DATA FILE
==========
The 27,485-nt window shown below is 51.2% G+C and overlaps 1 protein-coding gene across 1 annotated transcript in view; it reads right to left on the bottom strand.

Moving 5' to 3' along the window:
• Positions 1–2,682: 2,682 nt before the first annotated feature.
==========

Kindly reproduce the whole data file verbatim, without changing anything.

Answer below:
The 27,485-nt window shown below is 51.2% G+C and overlaps 1 protein-coding gene across 1 annotated transcript in view; it reads right to left on the bottom strand.

Moving 5' to 3' along the window:
• Positions 1–2,682: 2,682 nt before the first annotated feature.